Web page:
91.6% of Catalan municipalities support the self-determination vote

During this week, 867 of the 947 existing town halls in Catalonia (91.6% of the total) have approved motions explicitly supporting the organisation of a self-determination consultation vote, most of them approving the same text explicitly backing the 9th of November vote. In addition, 37 of the 41 county councils and all the 4 provincial councils have also backed November's consultation vote. Many of those motions have been approved thanks to the explicit support or the abstention of members of the Catalan Socialist Party (PSC), whose leadership decided to side with the Spanish Socialist Party (PSOE) and stop support for November's vote despite having run in the last elections with a promise of a legal self-determination vote. In fact, the PSC was one of the 7 parties that gave their support to the Law on Consultation Votes, which was approved on the 19th of September with 79% support in the Catalan Parliament. Furthermore, such a law was already foreseen in the 2006 Catalan Statute of Autonomy and was validated in the controversial verdict of the Constitutional Court in 2010.

On Saturday morning, Mas will sign the decree at the Generalitat's Palace, the seat of the Catalan Government. The signature will be framed within a short ceremony, to emphasize that this decree is not the decision of a single and isolated Catalan president, but it answers the mandate from the 2012 elections and the social demand expressed through massive demonstrations organised by the civil society and the motions presented in most of Catalonia' town halls. Mas will sign the decree surrounded by all the Catalan Ministers and the leaders of the political parties that had supported the agreement for the 9th of November self-determination vote, reached in December 2013. However, the leader of the Catalan green socialist and post-communist coalition (ICV-EUiA), Joan Herrera, announced on Friday that he was not expecting to attend the decree signature as it was "a governmental event", despite the fact that he and the coalition he leads explicitly support November's vote.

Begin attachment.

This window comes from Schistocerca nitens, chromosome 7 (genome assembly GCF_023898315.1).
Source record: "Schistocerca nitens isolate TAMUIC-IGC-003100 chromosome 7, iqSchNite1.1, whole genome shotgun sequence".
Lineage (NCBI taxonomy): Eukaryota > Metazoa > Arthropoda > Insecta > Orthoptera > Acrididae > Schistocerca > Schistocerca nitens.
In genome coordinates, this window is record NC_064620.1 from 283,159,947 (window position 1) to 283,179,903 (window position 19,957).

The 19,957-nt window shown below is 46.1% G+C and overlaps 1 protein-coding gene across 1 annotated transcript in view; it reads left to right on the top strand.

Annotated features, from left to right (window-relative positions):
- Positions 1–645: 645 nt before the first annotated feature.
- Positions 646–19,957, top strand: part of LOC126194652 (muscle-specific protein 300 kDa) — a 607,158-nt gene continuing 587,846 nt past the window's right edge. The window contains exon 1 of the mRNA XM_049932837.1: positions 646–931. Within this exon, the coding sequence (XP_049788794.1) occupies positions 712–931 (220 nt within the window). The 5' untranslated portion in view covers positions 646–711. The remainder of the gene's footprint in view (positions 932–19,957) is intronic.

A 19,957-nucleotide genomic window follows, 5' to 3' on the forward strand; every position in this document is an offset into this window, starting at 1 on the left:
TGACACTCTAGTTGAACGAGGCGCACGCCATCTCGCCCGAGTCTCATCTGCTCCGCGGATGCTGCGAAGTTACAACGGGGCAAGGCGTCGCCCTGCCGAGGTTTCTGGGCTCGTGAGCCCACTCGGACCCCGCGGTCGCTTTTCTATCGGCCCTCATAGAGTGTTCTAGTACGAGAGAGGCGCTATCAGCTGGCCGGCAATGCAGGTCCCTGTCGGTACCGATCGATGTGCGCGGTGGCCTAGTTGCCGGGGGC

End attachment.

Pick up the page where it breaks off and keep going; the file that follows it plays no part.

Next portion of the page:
Depending on the reaction of the Spanish authorities, the law and the decree will be in place for a few hours or a few days. The Catalan Government will use this window time to speed up preparations for the consultation vote and approve minor regulations related to it, regarding the organisation of ballot stations, the electoral register, etc.

The Spanish Government will react in an "agile and fast way"

The Spanish Deputy Prime Minister, Soraya Sáenz de Santamaría stated on Friday that the Spanish Government will answer Mas' signature of the decree in an "agile and fast way". She did not rule out the possibility of organising a Cabinet meeting on Saturday, although the Spanish Prime Minister, Mariano Rajoy, said that it would be organised on Monday. Rajoy, who is on an official trip to China, confirmed that the Spanish Government will hold an extraordinary meeting in any case and will not wait until the next regular meeting, meetings which are organised on each Friday on a weekly basis.

On top of this, Sáenz de Santamaría stressed that the moment the Constitutional Court will suspend the law and the decree, Mas and the Catalan Government will no longer be authorised to work on November's self-determination vote and will have to stop all the preparations, since the legal basis of such a vote will be out of effect. However, the Constitutional Court authorised in 2001 to continue developing a law that had been temporarily suspended in order not to damage its implementation if the suspension is finally lifted. The Catalan Government could argue that, if the Court was temporarily suspending the measures but lifted them before the vote, the measures to guarantee that Catalan citizens can freely and democratically vote have to be developed in advance. The Constitutional Court's temporary suspension could be lifted at any time and within a 5-month period, the Court will have to explicitly decide if it is being extended or lifted, while it reaches a definitive decision on the matter. The Court's definitive verdict could take years.